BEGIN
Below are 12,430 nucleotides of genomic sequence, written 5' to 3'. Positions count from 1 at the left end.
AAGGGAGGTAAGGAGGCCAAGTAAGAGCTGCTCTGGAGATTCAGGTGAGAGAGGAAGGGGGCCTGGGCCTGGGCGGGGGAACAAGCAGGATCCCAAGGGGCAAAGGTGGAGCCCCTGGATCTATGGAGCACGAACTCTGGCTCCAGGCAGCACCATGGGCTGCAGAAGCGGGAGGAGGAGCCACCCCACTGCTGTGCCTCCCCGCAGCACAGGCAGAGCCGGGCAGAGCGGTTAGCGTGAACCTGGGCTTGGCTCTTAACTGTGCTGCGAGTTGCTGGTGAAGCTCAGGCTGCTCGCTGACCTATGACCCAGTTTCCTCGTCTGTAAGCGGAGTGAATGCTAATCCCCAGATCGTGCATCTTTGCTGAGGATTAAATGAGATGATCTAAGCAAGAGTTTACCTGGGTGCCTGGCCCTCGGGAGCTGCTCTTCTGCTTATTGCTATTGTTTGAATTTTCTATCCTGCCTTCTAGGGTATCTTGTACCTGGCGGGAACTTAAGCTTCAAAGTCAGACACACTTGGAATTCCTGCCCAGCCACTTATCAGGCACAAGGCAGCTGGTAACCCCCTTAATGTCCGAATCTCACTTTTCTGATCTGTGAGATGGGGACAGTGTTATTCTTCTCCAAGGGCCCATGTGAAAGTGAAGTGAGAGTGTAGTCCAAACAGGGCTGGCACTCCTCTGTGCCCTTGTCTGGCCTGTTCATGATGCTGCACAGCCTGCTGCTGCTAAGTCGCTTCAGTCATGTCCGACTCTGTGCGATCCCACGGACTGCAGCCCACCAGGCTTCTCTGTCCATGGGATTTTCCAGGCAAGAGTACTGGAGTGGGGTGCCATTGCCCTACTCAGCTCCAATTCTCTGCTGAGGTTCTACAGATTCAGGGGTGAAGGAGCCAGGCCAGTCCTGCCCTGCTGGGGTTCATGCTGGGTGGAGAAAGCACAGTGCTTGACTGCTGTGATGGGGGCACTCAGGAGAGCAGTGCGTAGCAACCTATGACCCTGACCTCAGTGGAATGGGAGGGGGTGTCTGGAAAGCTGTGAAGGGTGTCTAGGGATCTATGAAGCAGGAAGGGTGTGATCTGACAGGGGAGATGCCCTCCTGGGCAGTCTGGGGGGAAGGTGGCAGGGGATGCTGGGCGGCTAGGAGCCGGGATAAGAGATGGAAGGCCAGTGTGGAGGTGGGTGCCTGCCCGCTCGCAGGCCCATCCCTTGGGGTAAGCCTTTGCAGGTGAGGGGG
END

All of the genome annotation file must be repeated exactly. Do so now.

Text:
Below are 12,430 nucleotides of genomic sequence, written 5' to 3'. Positions count from 1 at the left end.
AAGGGAGGTAAGGAGGCCAAGTAAGAGCTGCTCTGGAGATTCAGGTGAGAGAGGAAGGGGGCCTGGGCCTGGGCGGGGGAACAAGCAGGATCCCAAGGGGCAAAGGTGGAGCCCCTGGATCTATGGAGCACGAACTCTGGCTCCAGGCAGCACCATGGGCTGCAGAAGCGGGAGGAGGAGCCACCCCACTGCTGTGCCTCCCCGCAGCACAGGCAGAGCCGGGCAGAGCGGTTAGCGTGAACCTGGGCTTGGCTCTTAACTGTGCTGCGAGTTGCTGGTGAAGCTCAGGCTGCTCGCTGACCTATGACCCAGTTTCCTCGTCTGTAAGCGGAGTGAATGCTAATCCCCAGATCGTGCATCTTTGCTGAGGATTAAATGAGATGATCTAAGCAAGAGTTTACCTGGGTGCCTGGCCCTCGGGAGCTGCTCTTCTGCTTATTGCTATTGTTTGAATTTTCTATCCTGCCTTCTAGGGTATCTTGTACCTGGCGGGAACTTAAGCTTCAAAGTCAGACACACTTGGAATTCCTGCCCAGCCACTTATCAGGCACAAGGCAGCTGGTAACCCCCTTAATGTCCGAATCTCACTTTTCTGATCTGTGAGATGGGGACAGTGTTATTCTTCTCCAAGGGCCCATGTGAAAGTGAAGTGAGAGTGTAGTCCAAACAGGGCTGGCACTCCTCTGTGCCCTTGTCTGGCCTGTTCATGATGCTGCACAGCCTGCTGCTGCTAAGTCGCTTCAGTCATGTCCGACTCTGTGCGATCCCACGGACTGCAGCCCACCAGGCTTCTCTGTCCATGGGATTTTCCAGGCAAGAGTACTGGAGTGGGGTGCCATTGCCCTACTCAGCTCCAATTCTCTGCTGAGGTTCTACAGATTCAGGGGTGAAGGAGCCAGGCCAGTCCTGCCCTGCTGGGGTTCATGCTGGGTGGAGAAAGCACAGTGCTTGACTGCTGTGATGGGGGCACTCAGGAGAGCAGTGCGTAGCAACCTATGACCCTGACCTCAGTGGAATGGGAGGGGGTGTCTGGAAAGCTGTGAAGGGTGTCTAGGGATCTATGAAGCAGGAAGGGTGTGATCTGACAGGGGAGATGCCCTCCTGGGCAGTCTGGGGGGAAGGTGGCAGGGGATGCTGGGCGGCTAGGAGCCGGGATAAGAGATGGAAGGCCAGTGTGGAGGTGGGTGCCTGCCCGCTCGCAGGCCCATCCCTTGGGGTAAGCCTTTGCAGGTGAGGGGG